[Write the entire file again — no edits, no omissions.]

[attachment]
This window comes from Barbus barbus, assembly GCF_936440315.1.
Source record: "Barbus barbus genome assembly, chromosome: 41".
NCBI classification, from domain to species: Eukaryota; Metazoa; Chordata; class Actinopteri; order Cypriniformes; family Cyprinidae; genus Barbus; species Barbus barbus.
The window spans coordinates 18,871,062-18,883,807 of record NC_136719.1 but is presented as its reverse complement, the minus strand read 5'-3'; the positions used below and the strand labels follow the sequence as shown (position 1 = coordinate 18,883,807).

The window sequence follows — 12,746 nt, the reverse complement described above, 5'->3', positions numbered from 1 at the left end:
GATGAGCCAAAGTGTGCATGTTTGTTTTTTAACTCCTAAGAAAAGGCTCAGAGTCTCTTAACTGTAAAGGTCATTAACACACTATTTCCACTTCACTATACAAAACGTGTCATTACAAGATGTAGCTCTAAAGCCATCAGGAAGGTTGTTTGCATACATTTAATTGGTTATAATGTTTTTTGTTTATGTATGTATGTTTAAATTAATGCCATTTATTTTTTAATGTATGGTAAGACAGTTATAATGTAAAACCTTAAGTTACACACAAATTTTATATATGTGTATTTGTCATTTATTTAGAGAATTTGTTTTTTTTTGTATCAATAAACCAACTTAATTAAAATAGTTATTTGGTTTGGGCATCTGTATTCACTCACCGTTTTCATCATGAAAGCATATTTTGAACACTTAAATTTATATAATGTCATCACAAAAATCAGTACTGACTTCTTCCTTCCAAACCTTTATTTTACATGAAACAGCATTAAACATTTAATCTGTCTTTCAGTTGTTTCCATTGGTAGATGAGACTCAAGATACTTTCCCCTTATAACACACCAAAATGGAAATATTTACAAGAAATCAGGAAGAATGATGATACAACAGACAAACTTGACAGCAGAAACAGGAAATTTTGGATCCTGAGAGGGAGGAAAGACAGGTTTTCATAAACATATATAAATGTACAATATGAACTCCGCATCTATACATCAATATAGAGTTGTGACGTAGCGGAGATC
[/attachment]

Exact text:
This window comes from Barbus barbus, assembly GCF_936440315.1.
Source record: "Barbus barbus genome assembly, chromosome: 41".
NCBI classification, from domain to species: Eukaryota; Metazoa; Chordata; class Actinopteri; order Cypriniformes; family Cyprinidae; genus Barbus; species Barbus barbus.
The window spans coordinates 18,871,062-18,883,807 of record NC_136719.1 but is presented as its reverse complement, the minus strand read 5'-3'; the positions used below and the strand labels follow the sequence as shown (position 1 = coordinate 18,883,807).

The window sequence follows — 12,746 nt, the reverse complement described above, 5'->3', positions numbered from 1 at the left end:
GATGAGCCAAAGTGTGCATGTTTGTTTTTTAACTCCTAAGAAAAGGCTCAGAGTCTCTTAACTGTAAAGGTCATTAACACACTATTTCCACTTCACTATACAAAACGTGTCATTACAAGATGTAGCTCTAAAGCCATCAGGAAGGTTGTTTGCATACATTTAATTGGTTATAATGTTTTTTGTTTATGTATGTATGTTTAAATTAATGCCATTTATTTTTTAATGTATGGTAAGACAGTTATAATGTAAAACCTTAAGTTACACACAAATTTTATATATGTGTATTTGTCATTTATTTAGAGAATTTGTTTTTTTTTGTATCAATAAACCAACTTAATTAAAATAGTTATTTGGTTTGGGCATCTGTATTCACTCACCGTTTTCATCATGAAAGCATATTTTGAACACTTAAATTTATATAATGTCATCACAAAAATCAGTACTGACTTCTTCCTTCCAAACCTTTATTTTACATGAAACAGCATTAAACATTTAATCTGTCTTTCAGTTGTTTCCATTGGTAGATGAGACTCAAGATACTTTCCCCTTATAACACACCAAAATGGAAATATTTACAAGAAATCAGGAAGAATGATGATACAACAGACAAACTTGACAGCAGAAACAGGAAATTTTGGATCCTGAGAGGGAGGAAAGACAGGTTTTCATAAACATATATAAATGTACAATATGAACTCCGCATCTATACATCAATATAGAGTTGTGACGTAGCGGAGATC